I remember the day when my son brought home a stray dog, which he named ‘Charlie.’ Charlie seemed like a sweet dog, even though he was a little apprehensive with me. I knew he had been roaming the streets for some time; he was clearly undernourished. So I quickly borrowed a bowl from Bella (our four-legged family member), filled it with food, and set it down. Charlie gobbled it up in minutes. When Bella innocently approached the now empty bowl, Charlie attacked her violently. Even though Charlie’s belly was full, his sweet demeanor turned into anger and aggression.
This story brings to mind the concept of scarcity and how the fear of scarcity—which seems to be pervading our world—impacts us all.
Spirit views this fear of scarcity as the most “vile of illusions” that impede our evolution as conscious human beings. It is this fear that creates separation, isolation, selfishness and greed. It represents a loss of human ingenuity and joy.
We can see this in geopolitics, the control and depletion of our natural resources, and the perpetual hunger for wealth and global power.
Today, a new friend, Arpad, joined our board session to bring a message about this concept of scarcity. Here, he offers a worldview of our human race from a higher perspective.
Arpad: We, in spirit, and indeed from a universal community of light, see your planet with as much a sense of regard as with concern. For we feel the perspective and values of mankind do not reflect the wonderful abundance that surrounds you.
In this way, scarcity has become the most vile of illusions that humans participate in and which impede human’s evolution as a conscious species.
It is the worldview of fear that perpetuates the scarcity energy that becomes an emotional sickness of disconnection, isolation, selfishness, resentment, hatred, and greed. So much of human consciousness is devoted to combatting or perpetuating fear, that it represents a tremendous loss to human ingenuity and joy.
Elena: Thank you for coming to us to offer this message. Is there practical advice for us…the human race?
Arpad: We bring this to you not that a practical solution is readily available. However we ask, for the time being, that you both join the stars. This is not to look at your planet within the vast vacuum of space, but rather recognize the place of your world amongst the many magnificent others in your galaxy, and universe!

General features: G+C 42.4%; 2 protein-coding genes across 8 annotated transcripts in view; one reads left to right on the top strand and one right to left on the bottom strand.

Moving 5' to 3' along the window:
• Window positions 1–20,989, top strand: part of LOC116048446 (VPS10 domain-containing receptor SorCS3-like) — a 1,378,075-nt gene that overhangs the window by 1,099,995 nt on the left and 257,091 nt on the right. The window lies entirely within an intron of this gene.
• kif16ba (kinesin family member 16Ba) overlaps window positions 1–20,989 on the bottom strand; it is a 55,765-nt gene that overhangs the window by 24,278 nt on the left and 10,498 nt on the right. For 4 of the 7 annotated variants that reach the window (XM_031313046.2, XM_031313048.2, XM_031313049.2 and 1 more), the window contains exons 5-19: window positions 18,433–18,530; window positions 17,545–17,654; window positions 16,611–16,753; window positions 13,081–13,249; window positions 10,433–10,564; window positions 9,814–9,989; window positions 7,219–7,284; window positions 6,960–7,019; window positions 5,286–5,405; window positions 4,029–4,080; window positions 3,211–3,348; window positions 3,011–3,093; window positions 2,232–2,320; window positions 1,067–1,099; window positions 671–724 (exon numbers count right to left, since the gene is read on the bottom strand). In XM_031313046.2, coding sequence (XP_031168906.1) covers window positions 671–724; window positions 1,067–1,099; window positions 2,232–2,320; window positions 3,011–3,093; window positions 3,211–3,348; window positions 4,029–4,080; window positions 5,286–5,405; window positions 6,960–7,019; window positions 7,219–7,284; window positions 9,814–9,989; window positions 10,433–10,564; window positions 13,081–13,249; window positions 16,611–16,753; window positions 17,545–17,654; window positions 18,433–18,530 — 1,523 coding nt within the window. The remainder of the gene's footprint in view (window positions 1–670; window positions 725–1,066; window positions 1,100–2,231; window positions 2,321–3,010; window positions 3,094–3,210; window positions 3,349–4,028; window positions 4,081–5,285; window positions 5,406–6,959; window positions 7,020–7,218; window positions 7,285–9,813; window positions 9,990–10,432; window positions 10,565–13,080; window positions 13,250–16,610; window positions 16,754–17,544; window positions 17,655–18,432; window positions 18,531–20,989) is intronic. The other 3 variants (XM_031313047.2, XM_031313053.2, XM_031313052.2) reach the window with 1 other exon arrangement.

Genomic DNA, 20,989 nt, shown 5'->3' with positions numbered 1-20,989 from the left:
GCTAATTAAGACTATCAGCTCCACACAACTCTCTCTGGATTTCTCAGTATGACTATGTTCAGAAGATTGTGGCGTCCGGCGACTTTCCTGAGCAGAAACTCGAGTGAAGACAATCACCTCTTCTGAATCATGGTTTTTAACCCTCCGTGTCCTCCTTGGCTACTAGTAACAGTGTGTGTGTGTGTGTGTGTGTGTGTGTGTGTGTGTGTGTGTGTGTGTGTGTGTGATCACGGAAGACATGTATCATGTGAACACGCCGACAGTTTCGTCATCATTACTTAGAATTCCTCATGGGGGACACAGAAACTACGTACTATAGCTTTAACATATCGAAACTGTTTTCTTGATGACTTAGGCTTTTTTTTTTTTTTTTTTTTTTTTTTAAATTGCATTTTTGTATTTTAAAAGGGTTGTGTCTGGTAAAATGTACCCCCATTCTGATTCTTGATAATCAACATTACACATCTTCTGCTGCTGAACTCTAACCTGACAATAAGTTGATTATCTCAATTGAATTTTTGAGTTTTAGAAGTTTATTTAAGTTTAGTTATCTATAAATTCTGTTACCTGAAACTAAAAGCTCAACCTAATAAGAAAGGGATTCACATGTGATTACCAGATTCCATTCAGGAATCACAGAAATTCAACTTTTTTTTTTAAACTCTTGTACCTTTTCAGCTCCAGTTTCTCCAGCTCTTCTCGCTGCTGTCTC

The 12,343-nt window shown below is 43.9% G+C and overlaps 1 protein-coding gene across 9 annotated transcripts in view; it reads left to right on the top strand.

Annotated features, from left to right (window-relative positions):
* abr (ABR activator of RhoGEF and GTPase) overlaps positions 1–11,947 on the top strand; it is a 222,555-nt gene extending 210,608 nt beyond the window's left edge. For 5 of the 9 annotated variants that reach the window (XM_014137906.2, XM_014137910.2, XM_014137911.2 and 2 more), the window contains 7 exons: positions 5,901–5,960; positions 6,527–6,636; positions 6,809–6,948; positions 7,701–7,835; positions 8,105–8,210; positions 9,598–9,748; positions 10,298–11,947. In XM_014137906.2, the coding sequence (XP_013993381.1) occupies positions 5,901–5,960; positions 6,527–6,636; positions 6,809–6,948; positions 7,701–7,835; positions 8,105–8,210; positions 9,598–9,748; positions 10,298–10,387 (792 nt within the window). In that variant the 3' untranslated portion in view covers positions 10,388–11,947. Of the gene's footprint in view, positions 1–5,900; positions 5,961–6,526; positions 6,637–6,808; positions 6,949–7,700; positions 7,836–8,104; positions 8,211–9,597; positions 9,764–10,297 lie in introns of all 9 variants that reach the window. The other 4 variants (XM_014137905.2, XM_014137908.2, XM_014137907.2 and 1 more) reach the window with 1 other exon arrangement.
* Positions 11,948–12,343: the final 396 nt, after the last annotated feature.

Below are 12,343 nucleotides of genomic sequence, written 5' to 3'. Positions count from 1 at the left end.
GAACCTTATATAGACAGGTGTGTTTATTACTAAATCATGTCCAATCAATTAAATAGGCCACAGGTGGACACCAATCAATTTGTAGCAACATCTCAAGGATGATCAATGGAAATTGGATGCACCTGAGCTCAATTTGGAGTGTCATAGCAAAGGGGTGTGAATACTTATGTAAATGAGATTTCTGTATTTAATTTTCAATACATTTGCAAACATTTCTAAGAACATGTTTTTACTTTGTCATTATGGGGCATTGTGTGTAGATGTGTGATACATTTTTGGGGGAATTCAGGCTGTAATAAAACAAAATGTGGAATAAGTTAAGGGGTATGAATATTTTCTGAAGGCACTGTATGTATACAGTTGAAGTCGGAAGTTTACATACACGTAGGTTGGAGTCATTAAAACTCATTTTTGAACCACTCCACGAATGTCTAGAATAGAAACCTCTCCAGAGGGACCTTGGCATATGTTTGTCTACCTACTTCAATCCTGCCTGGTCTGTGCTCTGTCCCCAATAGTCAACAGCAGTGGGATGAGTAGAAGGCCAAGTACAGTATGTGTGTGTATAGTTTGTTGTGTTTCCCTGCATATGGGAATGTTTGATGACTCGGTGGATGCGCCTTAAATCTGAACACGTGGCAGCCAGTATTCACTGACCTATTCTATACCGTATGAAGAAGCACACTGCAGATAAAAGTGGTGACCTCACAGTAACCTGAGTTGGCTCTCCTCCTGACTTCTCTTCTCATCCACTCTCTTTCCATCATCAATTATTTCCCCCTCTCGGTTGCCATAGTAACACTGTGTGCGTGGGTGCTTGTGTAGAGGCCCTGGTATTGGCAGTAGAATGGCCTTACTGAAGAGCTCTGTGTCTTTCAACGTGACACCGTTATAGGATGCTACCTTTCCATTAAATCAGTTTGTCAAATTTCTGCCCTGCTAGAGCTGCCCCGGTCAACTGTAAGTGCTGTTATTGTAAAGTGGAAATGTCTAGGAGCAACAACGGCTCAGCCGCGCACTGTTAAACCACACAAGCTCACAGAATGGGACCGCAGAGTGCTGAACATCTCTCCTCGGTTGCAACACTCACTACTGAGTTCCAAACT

Look at the face of your planet, see the blue and the light it reflects…almost a glorious star. Can you take in the immensity of your glorious home with the billions of beating hearts and souls carrying each their own light? Does this beauty not leave you in breathless awe? What need can therefore not be met on this beautiful planet or by the will of unified collaboration?
Go to the stars lovelies [referring to Eryn and I]. There is no calling of ego in starlight. Do not swallow the distraction and misdirection of fear’s petty scope and concerns. Close your eyes, feel your feet embraced by the earth, breathe, feel the air fill your belly and heart, feel the armor of your strength, feel the powerful cloth of your skin, feel in the wholeness of your body the completeness of life, what is missing? What can ever be incomplete?
Never forget this feeling, hold it deeply within you, a reassured, ancient wisdom. You are each a soldier of the planet, you each wear the colors of your brotherhood and sisterhood, a kinship of life on this glorious and mystifying paradise. Never forget lovelies.
A few days after this message from Arpad, I pulled out my laptop to research the topic of scarcity and was surprised to learn there was a lot written about the ‘culture of scarcity’ and the ‘scarcity mindset’ in business, sociology, self-help and spiritual publications. What interested me the most is how it affects everything from the management of natural resources to our economic systems and personal lives.